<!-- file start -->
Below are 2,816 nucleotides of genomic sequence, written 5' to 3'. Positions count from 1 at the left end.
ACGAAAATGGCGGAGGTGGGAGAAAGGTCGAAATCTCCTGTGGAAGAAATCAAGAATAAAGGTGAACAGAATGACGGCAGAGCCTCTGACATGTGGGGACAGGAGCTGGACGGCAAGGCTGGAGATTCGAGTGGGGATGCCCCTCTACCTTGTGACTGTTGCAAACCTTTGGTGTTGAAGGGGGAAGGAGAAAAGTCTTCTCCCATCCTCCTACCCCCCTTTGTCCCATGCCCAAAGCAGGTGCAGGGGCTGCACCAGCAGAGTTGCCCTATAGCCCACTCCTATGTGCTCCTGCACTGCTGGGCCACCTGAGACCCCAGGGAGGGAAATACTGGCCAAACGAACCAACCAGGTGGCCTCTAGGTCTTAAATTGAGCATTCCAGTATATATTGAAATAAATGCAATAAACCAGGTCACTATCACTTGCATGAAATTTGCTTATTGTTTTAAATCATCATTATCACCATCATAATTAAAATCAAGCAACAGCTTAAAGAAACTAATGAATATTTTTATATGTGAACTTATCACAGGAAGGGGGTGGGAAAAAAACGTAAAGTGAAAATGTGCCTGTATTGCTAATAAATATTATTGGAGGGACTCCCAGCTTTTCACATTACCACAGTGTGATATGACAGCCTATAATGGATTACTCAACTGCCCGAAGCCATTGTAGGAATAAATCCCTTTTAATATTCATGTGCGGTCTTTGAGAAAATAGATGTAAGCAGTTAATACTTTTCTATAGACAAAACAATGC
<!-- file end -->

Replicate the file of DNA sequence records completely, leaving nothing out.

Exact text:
Below are 2,816 nucleotides of genomic sequence, written 5' to 3'. Positions count from 1 at the left end.
ACGAAAATGGCGGAGGTGGGAGAAAGGTCGAAATCTCCTGTGGAAGAAATCAAGAATAAAGGTGAACAGAATGACGGCAGAGCCTCTGACATGTGGGGACAGGAGCTGGACGGCAAGGCTGGAGATTCGAGTGGGGATGCCCCTCTACCTTGTGACTGTTGCAAACCTTTGGTGTTGAAGGGGGAAGGAGAAAAGTCTTCTCCCATCCTCCTACCCCCCTTTGTCCCATGCCCAAAGCAGGTGCAGGGGCTGCACCAGCAGAGTTGCCCTATAGCCCACTCCTATGTGCTCCTGCACTGCTGGGCCACCTGAGACCCCAGGGAGGGAAATACTGGCCAAACGAACCAACCAGGTGGCCTCTAGGTCTTAAATTGAGCATTCCAGTATATATTGAAATAAATGCAATAAACCAGGTCACTATCACTTGCATGAAATTTGCTTATTGTTTTAAATCATCATTATCACCATCATAATTAAAATCAAGCAACAGCTTAAAGAAACTAATGAATATTTTTATATGTGAACTTATCACAGGAAGGGGGTGGGAAAAAAACGTAAAGTGAAAATGTGCCTGTATTGCTAATAAATATTATTGGAGGGACTCCCAGCTTTTCACATTACCACAGTGTGATATGACAGCCTATAATGGATTACTCAACTGCCCGAAGCCATTGTAGGAATAAATCCCTTTTAATATTCATGTGCGGTCTTTGAGAAAATAGATGTAAGCAGTTAATACTTTTCTATAGACAAAACAATGC